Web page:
in all the world is more dangerous, than sincere ignorance and
-- Dr. Martin Luther King Jr.
from February 2, 2019
This is a
Nederlog of Saturday,
This is a crisis
log but it is a bit different from how it was until 2013:
I have been
writing about the crisis since September
1, 2008 (in Dutch, but
since 2010 in English) and about
the enormous dangers of
surveillance (by secret services and
by many rich commercial entities) since June 10, 2013, and I will
continue with it.
moment and since more than three years
problems with the company that is
supposed to take care that my site is visible 
and with my health, but I am still writing a Nederlog every day and
I shall continue.
2. Crisis Files
five crisis files
that are mostly well worth reading:
A. Selections from February 2, 2019:
1. New Site Exposes How Apple Censors Apps
The items 1 - 5 are today's
selections from the 35 sites that I look at
every morning. The indented text under each link is quoted from the
link that starts the item. Unindented text is by me:
2. The Border Story Our Leaders Don’t
Want You to Hear
Congressional Hearings That Are Shamefully Overdue
4. A Yale
psychiatrist warns Trump will resort to ‘extreme measures’
Less Than Fate of the Internet'
Site Exposes How Apple Censors Apps in China
This article is by
Ryan Gallagher on The Intercept. It starts as follows:
Well... what shall I say?
A new website
exposes the extent to which Apple cooperates with Chinese government
internet censorship, blocking access to Western news sources,
information about human rights and religious freedoms, and
privacy-enhancing apps that would circumvent the country’s pervasive
online surveillance regime.
The new site, AppleCensorship.com, allows
users to check which apps are not accessible to people in China through
Apple’s app store, indicating those that have been banned. It was
created by researchers at GreatFire.org, an organization that monitors
Chinese government internet censorship.
In late 2017,
to U.S. senators that it had removed from its app store in China more
than 600 “virtual private network” apps that allow users to evade
censorship and online spying. But the company never disclosed which
specific apps it removed — nor did it reveal other services it had
pulled from its app store at the behest of China’s authoritarian
In addition to
the hundreds of VPN apps, Apple is currently preventing its users in
China from downloading apps from news organizations, including the New
York Times, Radio Free Asia, Tibetan News, and Voice of Tibet. It is
also blocking censorship circumvention tools like Tor and Psiphon;
Google’s search app and Google Earth; an app called Bitter Winter,
which provides information about human rights and religious freedoms in
China; and an app operated by the Central Tibetan Authority, which
provides information about Tibetan human rights and social issues.
I think this: The above is a truly frightful list of how
actively helping the Chinese Communist Party to repress more than one
billion Chinese. And I add that I am not
amazed at all: I
think since 20 years (at least) that Apple in fact only looks at
its own profits, and is prepared
to lie about anything.
(And no, I never owned an Apple, never want to own an Apple, and only
very briefly used some of them in the university, in the 1980ies.)
Here is a part of the reasons how Apple can do this
(functioning as an
arm of the Chinese communist security system):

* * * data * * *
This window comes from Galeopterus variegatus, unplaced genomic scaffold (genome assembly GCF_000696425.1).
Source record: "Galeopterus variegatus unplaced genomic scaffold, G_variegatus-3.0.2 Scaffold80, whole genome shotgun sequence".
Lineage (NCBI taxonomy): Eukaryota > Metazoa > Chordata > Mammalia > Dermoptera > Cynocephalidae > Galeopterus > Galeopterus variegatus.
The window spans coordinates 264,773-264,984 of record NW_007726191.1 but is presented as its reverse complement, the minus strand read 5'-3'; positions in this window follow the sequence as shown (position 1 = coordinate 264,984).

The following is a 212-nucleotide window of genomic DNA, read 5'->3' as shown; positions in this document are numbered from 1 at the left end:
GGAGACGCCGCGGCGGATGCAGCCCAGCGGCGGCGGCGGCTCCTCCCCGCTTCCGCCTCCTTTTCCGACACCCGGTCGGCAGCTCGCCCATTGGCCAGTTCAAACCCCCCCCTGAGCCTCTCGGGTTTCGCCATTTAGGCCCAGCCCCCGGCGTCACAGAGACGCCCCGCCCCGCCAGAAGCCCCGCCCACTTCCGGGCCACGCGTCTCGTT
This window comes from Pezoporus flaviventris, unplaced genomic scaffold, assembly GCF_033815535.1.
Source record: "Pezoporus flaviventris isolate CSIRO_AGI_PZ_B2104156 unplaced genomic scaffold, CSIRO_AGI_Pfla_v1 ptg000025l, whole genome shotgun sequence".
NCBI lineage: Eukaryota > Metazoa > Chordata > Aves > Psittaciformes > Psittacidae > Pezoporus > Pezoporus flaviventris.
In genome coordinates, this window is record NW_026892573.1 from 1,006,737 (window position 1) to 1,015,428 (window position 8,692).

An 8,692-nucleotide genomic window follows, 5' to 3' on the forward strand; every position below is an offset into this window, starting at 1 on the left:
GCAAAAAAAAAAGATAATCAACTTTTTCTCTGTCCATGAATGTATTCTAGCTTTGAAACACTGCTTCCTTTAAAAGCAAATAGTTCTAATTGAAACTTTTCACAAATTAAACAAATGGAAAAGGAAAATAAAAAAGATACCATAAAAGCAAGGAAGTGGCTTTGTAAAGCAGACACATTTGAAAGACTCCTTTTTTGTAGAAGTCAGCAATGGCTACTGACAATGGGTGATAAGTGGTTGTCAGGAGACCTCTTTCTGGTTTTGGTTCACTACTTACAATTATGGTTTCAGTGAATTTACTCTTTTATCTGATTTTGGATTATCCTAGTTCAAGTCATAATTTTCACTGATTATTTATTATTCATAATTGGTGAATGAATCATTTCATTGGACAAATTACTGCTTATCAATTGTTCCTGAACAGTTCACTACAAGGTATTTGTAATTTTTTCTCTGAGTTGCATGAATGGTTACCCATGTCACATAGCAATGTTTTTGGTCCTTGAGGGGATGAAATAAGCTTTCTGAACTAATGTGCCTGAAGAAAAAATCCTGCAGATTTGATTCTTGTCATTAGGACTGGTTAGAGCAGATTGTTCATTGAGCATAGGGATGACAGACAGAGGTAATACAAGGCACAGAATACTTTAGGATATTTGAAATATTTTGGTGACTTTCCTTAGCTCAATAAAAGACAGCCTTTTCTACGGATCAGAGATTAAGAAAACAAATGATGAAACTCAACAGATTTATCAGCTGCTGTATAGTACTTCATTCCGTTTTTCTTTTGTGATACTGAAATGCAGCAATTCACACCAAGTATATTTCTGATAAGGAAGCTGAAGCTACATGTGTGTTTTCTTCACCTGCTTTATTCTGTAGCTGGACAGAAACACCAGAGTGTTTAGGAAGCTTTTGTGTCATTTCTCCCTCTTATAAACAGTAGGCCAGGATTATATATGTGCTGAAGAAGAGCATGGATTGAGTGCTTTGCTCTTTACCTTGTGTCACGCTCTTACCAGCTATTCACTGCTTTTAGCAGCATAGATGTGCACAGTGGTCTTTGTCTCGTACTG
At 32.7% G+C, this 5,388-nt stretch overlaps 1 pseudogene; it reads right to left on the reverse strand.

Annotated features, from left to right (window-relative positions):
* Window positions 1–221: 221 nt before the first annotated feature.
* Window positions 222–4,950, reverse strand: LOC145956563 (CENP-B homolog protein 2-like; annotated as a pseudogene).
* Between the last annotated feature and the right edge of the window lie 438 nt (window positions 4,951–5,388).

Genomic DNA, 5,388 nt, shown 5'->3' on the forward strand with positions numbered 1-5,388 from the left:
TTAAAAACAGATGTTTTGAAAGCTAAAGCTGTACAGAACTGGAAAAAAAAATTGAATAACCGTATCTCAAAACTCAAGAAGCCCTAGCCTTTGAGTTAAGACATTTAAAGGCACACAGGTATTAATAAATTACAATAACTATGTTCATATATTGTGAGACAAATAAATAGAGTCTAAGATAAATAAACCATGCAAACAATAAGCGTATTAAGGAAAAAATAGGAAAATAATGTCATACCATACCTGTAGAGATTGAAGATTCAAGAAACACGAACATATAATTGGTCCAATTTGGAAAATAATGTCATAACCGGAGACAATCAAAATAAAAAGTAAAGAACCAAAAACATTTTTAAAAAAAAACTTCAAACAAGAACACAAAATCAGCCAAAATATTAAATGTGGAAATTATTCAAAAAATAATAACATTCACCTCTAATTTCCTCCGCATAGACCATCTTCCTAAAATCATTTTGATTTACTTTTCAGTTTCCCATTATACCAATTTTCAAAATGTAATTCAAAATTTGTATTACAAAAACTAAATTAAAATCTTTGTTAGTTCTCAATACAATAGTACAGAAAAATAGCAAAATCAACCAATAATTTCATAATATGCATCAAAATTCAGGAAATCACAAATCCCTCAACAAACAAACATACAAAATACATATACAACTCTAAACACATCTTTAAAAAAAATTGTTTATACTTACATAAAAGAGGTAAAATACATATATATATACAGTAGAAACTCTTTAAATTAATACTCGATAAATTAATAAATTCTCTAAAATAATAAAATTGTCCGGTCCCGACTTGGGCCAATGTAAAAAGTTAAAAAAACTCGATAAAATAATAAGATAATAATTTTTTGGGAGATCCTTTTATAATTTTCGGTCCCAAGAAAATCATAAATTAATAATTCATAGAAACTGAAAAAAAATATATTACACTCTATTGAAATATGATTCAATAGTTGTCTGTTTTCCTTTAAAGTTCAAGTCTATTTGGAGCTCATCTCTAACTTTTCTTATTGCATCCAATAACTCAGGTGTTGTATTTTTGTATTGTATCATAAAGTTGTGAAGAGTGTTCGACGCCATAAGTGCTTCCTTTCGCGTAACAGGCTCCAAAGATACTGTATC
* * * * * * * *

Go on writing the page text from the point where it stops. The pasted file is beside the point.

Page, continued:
Indeed. To generalize
this a little to something that is also true of Microsoft: Apple tells
non-Apple folks and its own users and buyers as
little as possible
about their own policies, plans and actions.
Some bans –
such as those of
apps and the Times
– have received media coverage in the past, but many never generate
news headlines. Charlie Smith, a co-founder of GreatFire.org, told The
Intercept that the group was motivated to launch the website because
“Apple provides little transparency into what it censors in its app
store. Most developers find out their app has been censored after they
see a drop in China traffic and try to figure out if there is a
problem. We wanted to bring transparency to what they are censoring.”
said that the
website was still in a beta phase of early development, added that
until now, it was not easy to check exactly which apps Apple had
removed from its app stores in different parts of the world. For
example, he said, “now we can see that the top 100 VPN apps in the U.S.
app store are all not available in the China app store.”
Here is more about Apple:
In other words: Apple
will work for communists or for
fascists or muslims or anyone else
without the least problem (except perhaps in lies by a few of its
leaders) as long as Apple profits
An Apple spokesperson
to address removals of specific apps from China, but pointed to the
company’s app store review
guidelines, which state: “Apps must comply with all legal
requirements in any location where you make them available.”
Here is the last bit that I quote from this article:
Evidently Cook was lying: You cannot
believe in privacy or human rights when your own machines and
software actively ruin the privacies and human rights of more than a
billion of Chinese. Then again, I am sure this betrayal of
freedom, privacy and human rights undoubtedly will be very
profitable for Apple and Cook. And this is a strongly
Tim Cook has
presented himself as a defender of users’ privacy. During a speech in
October last year, Cook declared, “We
at Apple believe that privacy is a fundamental human right.” It is
unclear how Cook reconciles that sentiment with Apple’s removal of
privacy-enhancing software from its app store in China, which helps
ensure that the country’s government can continue to monitor its
citizens and crack down on opponents.
Border Story Our Leaders Don’t
Want You to Hear
This article is by
Robert Scheer on Truthdig. This is from the beginning of the interview:
Robert Scheer: Hi,
this is Robert Scheer with another edition of Scheer Intelligence. And
we’re taking a topic that is of great political, national security